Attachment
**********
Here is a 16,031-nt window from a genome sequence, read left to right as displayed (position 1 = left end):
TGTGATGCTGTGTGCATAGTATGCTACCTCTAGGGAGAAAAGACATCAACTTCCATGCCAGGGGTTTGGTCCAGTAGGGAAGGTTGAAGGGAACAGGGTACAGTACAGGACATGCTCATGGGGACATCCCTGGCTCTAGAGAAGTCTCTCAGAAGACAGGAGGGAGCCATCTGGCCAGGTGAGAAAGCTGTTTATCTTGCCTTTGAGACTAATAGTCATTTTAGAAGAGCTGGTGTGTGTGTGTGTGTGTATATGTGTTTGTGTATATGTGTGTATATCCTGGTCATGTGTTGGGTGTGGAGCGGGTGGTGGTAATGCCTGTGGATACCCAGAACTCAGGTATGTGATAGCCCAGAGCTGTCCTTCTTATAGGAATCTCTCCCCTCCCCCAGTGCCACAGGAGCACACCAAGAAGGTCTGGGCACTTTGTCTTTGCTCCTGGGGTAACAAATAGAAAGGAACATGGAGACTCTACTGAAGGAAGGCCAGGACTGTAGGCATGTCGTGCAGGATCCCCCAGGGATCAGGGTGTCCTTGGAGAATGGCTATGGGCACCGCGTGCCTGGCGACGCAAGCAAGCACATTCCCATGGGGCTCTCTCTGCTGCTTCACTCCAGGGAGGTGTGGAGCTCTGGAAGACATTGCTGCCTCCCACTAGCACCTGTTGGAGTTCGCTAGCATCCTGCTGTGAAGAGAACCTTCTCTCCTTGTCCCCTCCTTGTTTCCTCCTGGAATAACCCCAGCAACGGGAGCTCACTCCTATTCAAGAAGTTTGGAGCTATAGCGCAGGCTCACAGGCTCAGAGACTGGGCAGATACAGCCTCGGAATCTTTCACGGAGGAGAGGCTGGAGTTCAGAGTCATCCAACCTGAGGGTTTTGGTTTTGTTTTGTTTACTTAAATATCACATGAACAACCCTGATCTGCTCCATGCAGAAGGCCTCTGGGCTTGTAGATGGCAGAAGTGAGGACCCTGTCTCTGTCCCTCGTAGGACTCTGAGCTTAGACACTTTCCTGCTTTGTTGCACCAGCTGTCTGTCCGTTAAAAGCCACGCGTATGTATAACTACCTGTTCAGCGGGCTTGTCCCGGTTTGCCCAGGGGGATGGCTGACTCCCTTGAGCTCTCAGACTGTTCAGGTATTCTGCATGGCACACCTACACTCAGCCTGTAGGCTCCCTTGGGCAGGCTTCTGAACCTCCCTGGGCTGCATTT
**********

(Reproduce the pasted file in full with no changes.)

Here is a 16,031-nt window from a genome sequence, read left to right as displayed (position 1 = left end):
TGTGATGCTGTGTGCATAGTATGCTACCTCTAGGGAGAAAAGACATCAACTTCCATGCCAGGGGTTTGGTCCAGTAGGGAAGGTTGAAGGGAACAGGGTACAGTACAGGACATGCTCATGGGGACATCCCTGGCTCTAGAGAAGTCTCTCAGAAGACAGGAGGGAGCCATCTGGCCAGGTGAGAAAGCTGTTTATCTTGCCTTTGAGACTAATAGTCATTTTAGAAGAGCTGGTGTGTGTGTGTGTGTGTATATGTGTTTGTGTATATGTGTGTATATCCTGGTCATGTGTTGGGTGTGGAGCGGGTGGTGGTAATGCCTGTGGATACCCAGAACTCAGGTATGTGATAGCCCAGAGCTGTCCTTCTTATAGGAATCTCTCCCCTCCCCCAGTGCCACAGGAGCACACCAAGAAGGTCTGGGCACTTTGTCTTTGCTCCTGGGGTAACAAATAGAAAGGAACATGGAGACTCTACTGAAGGAAGGCCAGGACTGTAGGCATGTCGTGCAGGATCCCCCAGGGATCAGGGTGTCCTTGGAGAATGGCTATGGGCACCGCGTGCCTGGCGACGCAAGCAAGCACATTCCCATGGGGCTCTCTCTGCTGCTTCACTCCAGGGAGGTGTGGAGCTCTGGAAGACATTGCTGCCTCCCACTAGCACCTGTTGGAGTTCGCTAGCATCCTGCTGTGAAGAGAACCTTCTCTCCTTGTCCCCTCCTTGTTTCCTCCTGGAATAACCCCAGCAACGGGAGCTCACTCCTATTCAAGAAGTTTGGAGCTATAGCGCAGGCTCACAGGCTCAGAGACTGGGCAGATACAGCCTCGGAATCTTTCACGGAGGAGAGGCTGGAGTTCAGAGTCATCCAACCTGAGGGTTTTGGTTTTGTTTTGTTTACTTAAATATCACATGAACAACCCTGATCTGCTCCATGCAGAAGGCCTCTGGGCTTGTAGATGGCAGAAGTGAGGACCCTGTCTCTGTCCCTCGTAGGACTCTGAGCTTAGACACTTTCCTGCTTTGTTGCACCAGCTGTCTGTCCGTTAAAAGCCACGCGTATGTATAACTACCTGTTCAGCGGGCTTGTCCCGGTTTGCCCAGGGGGATGGCTGACTCCCTTGAGCTCTCAGACTGTTCAGGTATTCTGCATGGCACACCTACACTCAGCCTGTAGGCTCCCTTGGGCAGGCTTCTGAACCTCCCTGGGCTGCATTT